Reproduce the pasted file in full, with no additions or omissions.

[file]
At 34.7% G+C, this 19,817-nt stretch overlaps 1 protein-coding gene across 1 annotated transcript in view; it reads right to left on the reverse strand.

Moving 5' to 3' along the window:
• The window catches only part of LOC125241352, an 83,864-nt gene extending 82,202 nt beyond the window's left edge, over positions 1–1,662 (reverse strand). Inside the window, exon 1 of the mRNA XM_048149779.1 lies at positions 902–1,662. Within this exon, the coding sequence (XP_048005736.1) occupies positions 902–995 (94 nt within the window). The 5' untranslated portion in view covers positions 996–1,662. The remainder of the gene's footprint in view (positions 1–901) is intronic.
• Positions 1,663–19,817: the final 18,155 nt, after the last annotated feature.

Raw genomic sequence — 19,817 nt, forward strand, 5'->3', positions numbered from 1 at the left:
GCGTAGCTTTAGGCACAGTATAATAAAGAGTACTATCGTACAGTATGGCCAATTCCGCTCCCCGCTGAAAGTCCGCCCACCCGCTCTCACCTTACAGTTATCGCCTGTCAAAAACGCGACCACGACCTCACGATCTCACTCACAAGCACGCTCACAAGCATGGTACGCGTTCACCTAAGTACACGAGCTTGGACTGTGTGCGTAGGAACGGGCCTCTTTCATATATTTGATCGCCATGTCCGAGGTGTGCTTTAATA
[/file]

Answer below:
At 34.7% G+C, this 19,817-nt stretch overlaps 1 protein-coding gene across 1 annotated transcript in view; it reads right to left on the reverse strand.

Moving 5' to 3' along the window:
• The window catches only part of LOC125241352, an 83,864-nt gene extending 82,202 nt beyond the window's left edge, over positions 1–1,662 (reverse strand). Inside the window, exon 1 of the mRNA XM_048149779.1 lies at positions 902–1,662. Within this exon, the coding sequence (XP_048005736.1) occupies positions 902–995 (94 nt within the window). The 5' untranslated portion in view covers positions 996–1,662. The remainder of the gene's footprint in view (positions 1–901) is intronic.
• Positions 1,663–19,817: the final 18,155 nt, after the last annotated feature.

Raw genomic sequence — 19,817 nt, forward strand, 5'->3', positions numbered from 1 at the left:
GCGTAGCTTTAGGCACAGTATAATAAAGAGTACTATCGTACAGTATGGCCAATTCCGCTCCCCGCTGAAAGTCCGCCCACCCGCTCTCACCTTACAGTTATCGCCTGTCAAAAACGCGACCACGACCTCACGATCTCACTCACAAGCACGCTCACAAGCATGGTACGCGTTCACCTAAGTACACGAGCTTGGACTGTGTGCGTAGGAACGGGCCTCTTTCATATATTTGATCGCCATGTCCGAGGTGTGCTTTAATA